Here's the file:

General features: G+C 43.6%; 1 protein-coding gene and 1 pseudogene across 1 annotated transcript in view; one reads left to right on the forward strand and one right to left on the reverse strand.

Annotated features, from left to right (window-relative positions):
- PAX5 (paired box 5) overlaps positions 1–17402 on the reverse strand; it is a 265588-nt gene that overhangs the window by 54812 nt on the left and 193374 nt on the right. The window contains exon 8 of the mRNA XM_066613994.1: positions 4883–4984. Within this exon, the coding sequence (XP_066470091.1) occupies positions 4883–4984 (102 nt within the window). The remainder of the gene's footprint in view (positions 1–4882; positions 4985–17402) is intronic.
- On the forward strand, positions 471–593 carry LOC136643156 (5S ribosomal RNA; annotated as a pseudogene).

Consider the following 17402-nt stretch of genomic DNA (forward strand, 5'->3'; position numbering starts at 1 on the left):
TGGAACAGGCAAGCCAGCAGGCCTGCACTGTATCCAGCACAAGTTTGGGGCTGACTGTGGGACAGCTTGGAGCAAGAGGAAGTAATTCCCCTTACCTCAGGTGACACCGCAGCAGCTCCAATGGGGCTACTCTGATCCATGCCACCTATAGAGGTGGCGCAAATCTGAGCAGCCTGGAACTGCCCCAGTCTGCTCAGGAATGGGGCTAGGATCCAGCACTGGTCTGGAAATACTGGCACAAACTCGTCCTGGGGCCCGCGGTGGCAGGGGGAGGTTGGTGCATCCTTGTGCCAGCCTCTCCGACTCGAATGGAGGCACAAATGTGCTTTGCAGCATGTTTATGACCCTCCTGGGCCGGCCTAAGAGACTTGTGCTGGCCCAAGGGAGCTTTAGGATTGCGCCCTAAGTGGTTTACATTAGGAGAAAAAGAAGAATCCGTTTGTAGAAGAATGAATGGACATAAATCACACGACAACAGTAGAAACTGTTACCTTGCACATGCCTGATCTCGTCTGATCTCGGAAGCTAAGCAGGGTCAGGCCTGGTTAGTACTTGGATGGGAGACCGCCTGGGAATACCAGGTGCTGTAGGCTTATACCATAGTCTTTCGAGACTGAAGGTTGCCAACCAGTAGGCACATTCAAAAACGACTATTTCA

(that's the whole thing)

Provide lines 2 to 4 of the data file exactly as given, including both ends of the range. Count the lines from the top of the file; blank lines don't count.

Annotated features, from left to right (window-relative positions):
- PAX5 (paired box 5) overlaps positions 1–17402 on the reverse strand; it is a 265588-nt gene that overhangs the window by 54812 nt on the left and 193374 nt on the right. The window contains exon 8 of the mRNA XM_066613994.1: positions 4883–4984. Within this exon, the coding sequence (XP_066470091.1) occupies positions 4883–4984 (102 nt within the window). The remainder of the gene's footprint in view (positions 1–4882; positions 4985–17402) is intronic.
- On the forward strand, positions 471–593 carry LOC136643156 (5S ribosomal RNA; annotated as a pseudogene).